Richard McCaw, or ‘Richie’ as he is widely known, is captain of the All Blacks and is generally recognised as the world’s best openside flanker. His record as a player and as a captain is without precedent. He became the first All Black to reach 100 Tests in 2011 and by the end of the 2014 season, he had played 137 Tests (coming off the bench just six times), and was Captain in 100 Tests.
McCaw reminded the world of his brilliance as a leader when he lifted the Webb Ellis Cup in 2011, battling through a troubling foot injury to claim rugby’s greatest prize.
Treatment for his injury meant he missed the early stages of Investec Super Rugby in 2012 but he quickly made his presence felt when he rejoined his Crusaders teammates and again lead the way with both his work-rate and skill with ball in hand.
When not leading the team, McCaw is a keen pilot and in 2009 was made an honorary squadron leader of the Royal New Zealand Air Force.
McCaw has the size and strength to be a punishing defender, the cool head and quick hands required to master the breakdown area, and the speed and handling skills to play a traditional tearaway’s linking role to superb effect.
The statistics on McCaw's career speak for themselves (to end of 2011 season):
• He is the most capped All Black ever (103).
• He has tasted victory 84 times in those 95 Tests for an amazing 88 percent success rate - the most by any other All Black.
• He has captained the All Blacks to 51 victories in 58 Tests.
• He has been IRB Player of the Year a record three times (2006, 2009, 2010)
McCaw was named as All Blacks captain for the first time for the Test against Wales in 2004 aged just 23.
He was brought up in North Otago and educated at Otago Boys High, where he played his rugby at No 8.
A tireless worker who reads the game well, McCaw was voted as Newcomer of the Year by the International Rugby Players Association in 2002.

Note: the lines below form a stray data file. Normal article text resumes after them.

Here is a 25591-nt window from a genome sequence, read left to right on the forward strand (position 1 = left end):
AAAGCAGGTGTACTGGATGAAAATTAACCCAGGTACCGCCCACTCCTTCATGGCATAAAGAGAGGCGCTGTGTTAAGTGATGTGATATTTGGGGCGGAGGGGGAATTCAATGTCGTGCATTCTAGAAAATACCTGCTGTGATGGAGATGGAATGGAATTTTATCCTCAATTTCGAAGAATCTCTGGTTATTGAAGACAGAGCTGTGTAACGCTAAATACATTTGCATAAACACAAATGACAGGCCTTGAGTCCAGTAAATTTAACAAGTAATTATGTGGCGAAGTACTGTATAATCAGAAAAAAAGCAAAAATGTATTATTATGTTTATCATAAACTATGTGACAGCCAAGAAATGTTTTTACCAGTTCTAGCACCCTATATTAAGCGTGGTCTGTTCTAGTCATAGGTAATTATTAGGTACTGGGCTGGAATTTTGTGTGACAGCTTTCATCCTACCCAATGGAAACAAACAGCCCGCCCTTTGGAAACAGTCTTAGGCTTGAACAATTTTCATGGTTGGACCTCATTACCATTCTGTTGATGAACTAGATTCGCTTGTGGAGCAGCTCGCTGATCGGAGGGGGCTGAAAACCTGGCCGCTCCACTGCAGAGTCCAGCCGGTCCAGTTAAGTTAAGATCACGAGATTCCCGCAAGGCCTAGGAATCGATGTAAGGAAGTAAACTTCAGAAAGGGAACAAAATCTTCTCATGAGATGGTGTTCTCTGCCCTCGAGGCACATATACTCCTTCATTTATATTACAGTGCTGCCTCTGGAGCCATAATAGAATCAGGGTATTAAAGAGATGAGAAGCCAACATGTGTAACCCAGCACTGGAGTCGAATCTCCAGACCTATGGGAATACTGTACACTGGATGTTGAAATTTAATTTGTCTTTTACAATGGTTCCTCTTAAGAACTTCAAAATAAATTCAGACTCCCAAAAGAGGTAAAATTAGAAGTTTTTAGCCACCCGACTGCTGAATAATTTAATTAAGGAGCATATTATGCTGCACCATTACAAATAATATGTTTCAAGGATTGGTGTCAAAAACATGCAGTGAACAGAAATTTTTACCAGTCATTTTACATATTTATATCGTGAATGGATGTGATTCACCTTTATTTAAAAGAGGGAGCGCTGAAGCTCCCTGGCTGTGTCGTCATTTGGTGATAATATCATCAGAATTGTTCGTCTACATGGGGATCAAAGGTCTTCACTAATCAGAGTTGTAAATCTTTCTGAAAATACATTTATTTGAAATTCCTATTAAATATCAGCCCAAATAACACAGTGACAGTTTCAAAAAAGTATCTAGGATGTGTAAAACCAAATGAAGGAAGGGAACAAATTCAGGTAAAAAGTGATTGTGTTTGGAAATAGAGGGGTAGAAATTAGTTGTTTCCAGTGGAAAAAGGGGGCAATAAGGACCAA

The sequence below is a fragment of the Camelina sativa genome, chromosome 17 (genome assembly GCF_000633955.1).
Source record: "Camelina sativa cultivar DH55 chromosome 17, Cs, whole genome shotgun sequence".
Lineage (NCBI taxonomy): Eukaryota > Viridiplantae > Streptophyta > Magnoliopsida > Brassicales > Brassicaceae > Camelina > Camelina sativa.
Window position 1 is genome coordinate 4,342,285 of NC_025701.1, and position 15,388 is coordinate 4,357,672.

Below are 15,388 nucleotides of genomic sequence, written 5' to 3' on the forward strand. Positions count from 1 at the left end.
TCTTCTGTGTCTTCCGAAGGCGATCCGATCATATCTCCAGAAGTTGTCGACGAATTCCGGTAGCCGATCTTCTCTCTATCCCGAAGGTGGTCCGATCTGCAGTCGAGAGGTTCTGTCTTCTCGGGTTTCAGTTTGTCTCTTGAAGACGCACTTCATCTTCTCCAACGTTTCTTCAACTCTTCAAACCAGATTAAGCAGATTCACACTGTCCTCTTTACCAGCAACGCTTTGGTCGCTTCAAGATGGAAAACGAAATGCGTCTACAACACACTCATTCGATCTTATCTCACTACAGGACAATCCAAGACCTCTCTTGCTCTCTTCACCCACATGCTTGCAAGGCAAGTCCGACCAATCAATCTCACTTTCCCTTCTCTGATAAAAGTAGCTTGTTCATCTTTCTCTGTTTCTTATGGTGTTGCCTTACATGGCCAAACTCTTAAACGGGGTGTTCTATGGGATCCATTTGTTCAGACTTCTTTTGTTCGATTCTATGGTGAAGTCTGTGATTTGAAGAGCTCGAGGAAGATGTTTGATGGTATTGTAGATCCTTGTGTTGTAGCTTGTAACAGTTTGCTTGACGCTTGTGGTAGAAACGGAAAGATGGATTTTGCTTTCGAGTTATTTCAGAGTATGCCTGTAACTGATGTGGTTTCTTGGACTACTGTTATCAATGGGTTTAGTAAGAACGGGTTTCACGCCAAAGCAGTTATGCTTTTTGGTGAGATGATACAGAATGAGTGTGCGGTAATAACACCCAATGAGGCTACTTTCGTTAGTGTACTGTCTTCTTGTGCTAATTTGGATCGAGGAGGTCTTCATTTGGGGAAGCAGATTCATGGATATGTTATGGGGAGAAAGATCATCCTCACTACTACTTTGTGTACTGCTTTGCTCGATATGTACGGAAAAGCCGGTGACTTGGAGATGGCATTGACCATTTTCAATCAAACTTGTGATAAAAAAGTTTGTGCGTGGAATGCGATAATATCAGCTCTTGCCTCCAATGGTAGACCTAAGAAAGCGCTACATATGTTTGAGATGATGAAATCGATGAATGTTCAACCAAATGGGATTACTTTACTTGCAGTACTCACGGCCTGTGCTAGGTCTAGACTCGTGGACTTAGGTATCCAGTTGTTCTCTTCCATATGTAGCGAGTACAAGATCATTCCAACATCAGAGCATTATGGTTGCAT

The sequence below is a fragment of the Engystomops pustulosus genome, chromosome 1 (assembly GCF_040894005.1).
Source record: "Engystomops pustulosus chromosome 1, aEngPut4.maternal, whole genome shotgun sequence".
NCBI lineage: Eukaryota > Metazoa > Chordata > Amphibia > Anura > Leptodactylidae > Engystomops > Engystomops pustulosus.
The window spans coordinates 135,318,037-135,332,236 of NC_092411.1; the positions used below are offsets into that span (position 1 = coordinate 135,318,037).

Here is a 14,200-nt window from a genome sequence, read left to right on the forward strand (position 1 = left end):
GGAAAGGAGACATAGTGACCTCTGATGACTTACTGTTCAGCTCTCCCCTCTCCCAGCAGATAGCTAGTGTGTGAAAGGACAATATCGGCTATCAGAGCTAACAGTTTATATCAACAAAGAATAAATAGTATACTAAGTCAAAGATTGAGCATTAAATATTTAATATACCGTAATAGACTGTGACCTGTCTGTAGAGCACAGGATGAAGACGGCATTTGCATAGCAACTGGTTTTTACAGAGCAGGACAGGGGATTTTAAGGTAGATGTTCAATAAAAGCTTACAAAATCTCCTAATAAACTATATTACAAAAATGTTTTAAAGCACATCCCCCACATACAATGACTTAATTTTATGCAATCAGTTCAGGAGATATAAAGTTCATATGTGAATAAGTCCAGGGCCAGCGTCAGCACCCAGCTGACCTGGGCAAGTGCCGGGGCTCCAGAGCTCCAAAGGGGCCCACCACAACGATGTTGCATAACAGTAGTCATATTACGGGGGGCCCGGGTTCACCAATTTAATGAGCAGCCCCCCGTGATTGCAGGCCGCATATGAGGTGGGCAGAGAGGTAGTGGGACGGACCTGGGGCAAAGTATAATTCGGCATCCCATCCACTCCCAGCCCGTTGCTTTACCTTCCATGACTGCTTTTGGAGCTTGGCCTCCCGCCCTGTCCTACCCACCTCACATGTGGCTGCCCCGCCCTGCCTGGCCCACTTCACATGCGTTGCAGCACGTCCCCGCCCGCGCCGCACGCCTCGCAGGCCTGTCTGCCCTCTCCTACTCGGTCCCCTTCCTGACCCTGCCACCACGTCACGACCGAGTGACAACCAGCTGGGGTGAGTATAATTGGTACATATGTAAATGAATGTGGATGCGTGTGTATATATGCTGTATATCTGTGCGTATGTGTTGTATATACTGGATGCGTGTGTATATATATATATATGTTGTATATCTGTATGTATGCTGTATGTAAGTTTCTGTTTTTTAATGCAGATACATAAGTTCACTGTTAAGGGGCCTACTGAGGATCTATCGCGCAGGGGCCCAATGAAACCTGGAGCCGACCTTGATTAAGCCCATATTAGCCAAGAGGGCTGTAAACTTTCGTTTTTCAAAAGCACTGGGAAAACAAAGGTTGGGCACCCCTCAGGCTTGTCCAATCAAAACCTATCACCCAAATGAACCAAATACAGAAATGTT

He had an outstanding 2003 Rugby World Cup and won the New Zealand player of the year award at the 2003 (and 2006) Steinlager Rugby Awards.
McCaw led Canterbury to the NPC title in 2004 and then took the Crusaders to back-to-back Super Rugby titles in 2005 and 2006 before assuming command of the national team.
He was awarded the IRB Player of the Year award in 2006 after being a finalist in both the International Rugby Players' Association and IRB awards in 2003 and again for the IRB in 2005.
In 2008 McCaw would rebound from the disappointment of the World Cup to again lead the Crusaders to Super Rugby success, and then came back from injury early in the test season to lead the All Blacks to another Investec Tri Nations title and a Grand Slam of the Home Nations.
The following year he returned from injury for the Tri Nations and was prominent in matches against the Wallabies and again on the end of year tour, getting his second IRB World Player of the Year title.
In 2010, McCaw was again outstanding despite the new law interpretations which many believed would curtail the influence of the mercurial openside.
He lead the All Blacks to 13 victories in 14 Tests, with the team winning the Tri Nations and again achieving the Grand Slam.
17/11/2001 v Ireland at Dublin
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2000 v North Harbour
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2001 v Hurricanes
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• Received the IRB Newcomer of the Year Award in 2001.
• Air New Zealand NPC Division One Player of the Year, 2004 & 2002
• Kelvin Tremain Memorial Trophy for Player of the Year, 2003, 2006
• Under 21 Player of the Year, 2001
• Scored the All Blacks' first two tries of Rugby World Cup 2007, against Italy at Marseille.
• Received the 2006 IRB and NZRU Player of the Year Awards.
• Was the only All Blacks player to play in all seven of the team’s winter Tests in 2007 and the only All Black to start in 12 Tests in 2006.
• Is the 60th All Blacks Test captain. Named as All Blacks captain for the first time against Wales in 2004 at the age of just 23.